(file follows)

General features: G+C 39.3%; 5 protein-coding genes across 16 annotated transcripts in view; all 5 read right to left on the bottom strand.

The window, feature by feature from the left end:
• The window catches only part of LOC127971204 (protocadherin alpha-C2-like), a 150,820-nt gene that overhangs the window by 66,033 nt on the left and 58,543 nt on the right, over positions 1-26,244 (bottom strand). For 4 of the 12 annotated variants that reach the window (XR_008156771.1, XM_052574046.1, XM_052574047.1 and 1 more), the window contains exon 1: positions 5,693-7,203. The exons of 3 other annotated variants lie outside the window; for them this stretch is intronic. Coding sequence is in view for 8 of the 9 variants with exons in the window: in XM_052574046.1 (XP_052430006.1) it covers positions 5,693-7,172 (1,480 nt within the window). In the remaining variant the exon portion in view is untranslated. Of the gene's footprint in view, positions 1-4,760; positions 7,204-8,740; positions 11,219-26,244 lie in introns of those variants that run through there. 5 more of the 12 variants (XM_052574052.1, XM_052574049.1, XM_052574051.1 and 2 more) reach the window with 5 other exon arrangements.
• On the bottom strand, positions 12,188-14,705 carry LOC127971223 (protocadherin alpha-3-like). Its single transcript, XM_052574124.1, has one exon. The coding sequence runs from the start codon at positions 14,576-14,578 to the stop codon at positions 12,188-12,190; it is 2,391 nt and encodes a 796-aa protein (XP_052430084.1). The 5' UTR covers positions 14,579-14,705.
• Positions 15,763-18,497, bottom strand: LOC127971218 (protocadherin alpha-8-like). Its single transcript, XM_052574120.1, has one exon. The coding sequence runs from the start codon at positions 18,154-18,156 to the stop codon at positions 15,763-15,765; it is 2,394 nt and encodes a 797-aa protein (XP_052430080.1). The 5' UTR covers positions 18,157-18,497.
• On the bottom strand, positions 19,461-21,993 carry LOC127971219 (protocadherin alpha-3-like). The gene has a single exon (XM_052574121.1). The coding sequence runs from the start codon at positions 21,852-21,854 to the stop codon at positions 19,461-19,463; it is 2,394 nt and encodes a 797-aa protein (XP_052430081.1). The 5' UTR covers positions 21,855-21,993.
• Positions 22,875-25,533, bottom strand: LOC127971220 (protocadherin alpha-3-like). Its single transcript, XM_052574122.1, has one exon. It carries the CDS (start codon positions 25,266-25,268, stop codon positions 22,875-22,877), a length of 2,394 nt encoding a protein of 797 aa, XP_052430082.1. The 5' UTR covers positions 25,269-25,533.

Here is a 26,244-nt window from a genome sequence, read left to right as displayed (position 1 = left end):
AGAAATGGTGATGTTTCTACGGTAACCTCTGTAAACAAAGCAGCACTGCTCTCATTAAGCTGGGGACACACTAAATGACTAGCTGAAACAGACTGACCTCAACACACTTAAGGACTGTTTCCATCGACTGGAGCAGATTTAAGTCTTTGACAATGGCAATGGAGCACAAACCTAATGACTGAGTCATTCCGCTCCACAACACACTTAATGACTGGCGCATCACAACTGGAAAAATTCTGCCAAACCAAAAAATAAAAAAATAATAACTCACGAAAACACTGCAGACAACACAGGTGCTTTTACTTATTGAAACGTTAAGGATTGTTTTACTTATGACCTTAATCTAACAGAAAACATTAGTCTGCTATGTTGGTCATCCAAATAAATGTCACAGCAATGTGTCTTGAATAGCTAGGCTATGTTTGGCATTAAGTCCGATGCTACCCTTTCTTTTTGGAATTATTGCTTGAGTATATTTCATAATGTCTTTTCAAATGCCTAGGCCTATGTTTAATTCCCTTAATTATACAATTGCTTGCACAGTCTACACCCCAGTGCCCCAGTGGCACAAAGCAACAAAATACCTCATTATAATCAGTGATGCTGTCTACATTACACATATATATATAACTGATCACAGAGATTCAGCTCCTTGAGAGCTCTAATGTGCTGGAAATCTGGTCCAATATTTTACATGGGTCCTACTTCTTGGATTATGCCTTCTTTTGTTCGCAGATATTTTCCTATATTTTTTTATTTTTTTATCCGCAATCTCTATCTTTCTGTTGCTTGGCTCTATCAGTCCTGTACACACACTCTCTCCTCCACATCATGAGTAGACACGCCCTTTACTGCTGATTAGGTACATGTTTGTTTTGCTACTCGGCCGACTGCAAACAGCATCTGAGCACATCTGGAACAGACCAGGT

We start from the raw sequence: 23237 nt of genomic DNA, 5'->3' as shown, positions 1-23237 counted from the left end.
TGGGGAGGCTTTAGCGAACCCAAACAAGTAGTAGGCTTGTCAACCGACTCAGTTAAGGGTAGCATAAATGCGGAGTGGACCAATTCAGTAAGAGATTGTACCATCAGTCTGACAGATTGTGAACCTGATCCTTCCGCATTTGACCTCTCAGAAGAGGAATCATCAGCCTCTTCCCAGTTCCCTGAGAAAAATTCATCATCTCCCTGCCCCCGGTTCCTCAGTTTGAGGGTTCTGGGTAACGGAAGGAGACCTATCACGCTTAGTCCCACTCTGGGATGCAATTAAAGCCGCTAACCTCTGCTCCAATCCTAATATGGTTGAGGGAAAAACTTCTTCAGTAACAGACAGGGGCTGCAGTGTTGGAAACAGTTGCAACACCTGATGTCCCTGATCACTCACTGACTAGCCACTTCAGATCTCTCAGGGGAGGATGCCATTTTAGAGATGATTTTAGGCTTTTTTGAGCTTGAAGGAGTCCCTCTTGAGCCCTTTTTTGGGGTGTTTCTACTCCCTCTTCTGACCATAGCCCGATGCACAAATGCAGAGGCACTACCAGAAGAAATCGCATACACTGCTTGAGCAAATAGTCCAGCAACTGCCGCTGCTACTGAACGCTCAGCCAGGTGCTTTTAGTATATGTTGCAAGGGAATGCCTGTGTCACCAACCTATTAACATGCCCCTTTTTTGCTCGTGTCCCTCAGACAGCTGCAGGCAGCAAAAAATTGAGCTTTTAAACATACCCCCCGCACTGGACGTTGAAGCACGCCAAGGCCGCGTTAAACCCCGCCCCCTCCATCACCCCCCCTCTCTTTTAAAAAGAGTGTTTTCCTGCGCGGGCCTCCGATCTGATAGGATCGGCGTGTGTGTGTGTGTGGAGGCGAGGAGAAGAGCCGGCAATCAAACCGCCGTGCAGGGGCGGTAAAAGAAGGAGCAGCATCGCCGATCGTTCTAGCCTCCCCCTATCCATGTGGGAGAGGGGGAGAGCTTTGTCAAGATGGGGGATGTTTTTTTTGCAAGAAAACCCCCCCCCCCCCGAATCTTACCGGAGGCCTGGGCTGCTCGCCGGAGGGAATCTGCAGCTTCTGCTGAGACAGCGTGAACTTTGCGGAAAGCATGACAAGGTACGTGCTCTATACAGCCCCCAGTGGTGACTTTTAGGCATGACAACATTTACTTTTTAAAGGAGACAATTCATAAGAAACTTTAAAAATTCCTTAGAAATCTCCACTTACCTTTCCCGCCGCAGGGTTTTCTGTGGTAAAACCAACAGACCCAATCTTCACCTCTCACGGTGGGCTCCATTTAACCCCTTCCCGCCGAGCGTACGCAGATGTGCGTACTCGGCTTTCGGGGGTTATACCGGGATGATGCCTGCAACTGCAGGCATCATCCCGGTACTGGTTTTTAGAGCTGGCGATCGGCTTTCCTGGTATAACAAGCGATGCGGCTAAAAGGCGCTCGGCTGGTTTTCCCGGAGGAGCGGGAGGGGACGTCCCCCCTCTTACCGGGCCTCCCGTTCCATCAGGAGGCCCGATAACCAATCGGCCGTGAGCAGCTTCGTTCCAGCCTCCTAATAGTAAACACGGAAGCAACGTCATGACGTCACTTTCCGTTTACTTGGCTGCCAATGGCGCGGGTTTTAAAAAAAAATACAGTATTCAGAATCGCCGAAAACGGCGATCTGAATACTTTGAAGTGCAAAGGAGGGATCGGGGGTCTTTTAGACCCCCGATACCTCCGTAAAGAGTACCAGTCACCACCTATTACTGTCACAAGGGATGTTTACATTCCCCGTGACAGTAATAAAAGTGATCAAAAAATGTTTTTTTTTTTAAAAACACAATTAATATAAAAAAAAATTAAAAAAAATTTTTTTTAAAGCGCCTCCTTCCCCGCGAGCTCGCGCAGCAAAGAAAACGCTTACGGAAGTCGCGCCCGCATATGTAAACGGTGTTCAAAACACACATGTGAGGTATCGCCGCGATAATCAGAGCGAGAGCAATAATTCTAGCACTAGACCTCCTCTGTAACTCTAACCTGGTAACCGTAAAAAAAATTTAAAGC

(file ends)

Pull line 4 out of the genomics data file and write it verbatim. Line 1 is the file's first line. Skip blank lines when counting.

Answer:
• On the bottom strand, positions 12,188-14,705 carry LOC127971223 (protocadherin alpha-3-like). Its single transcript, XM_052574124.1, has one exon. The coding sequence runs from the start codon at positions 14,576-14,578 to the stop codon at positions 12,188-12,190; it is 2,391 nt and encodes a 796-aa protein (XP_052430084.1). The 5' UTR covers positions 14,579-14,705.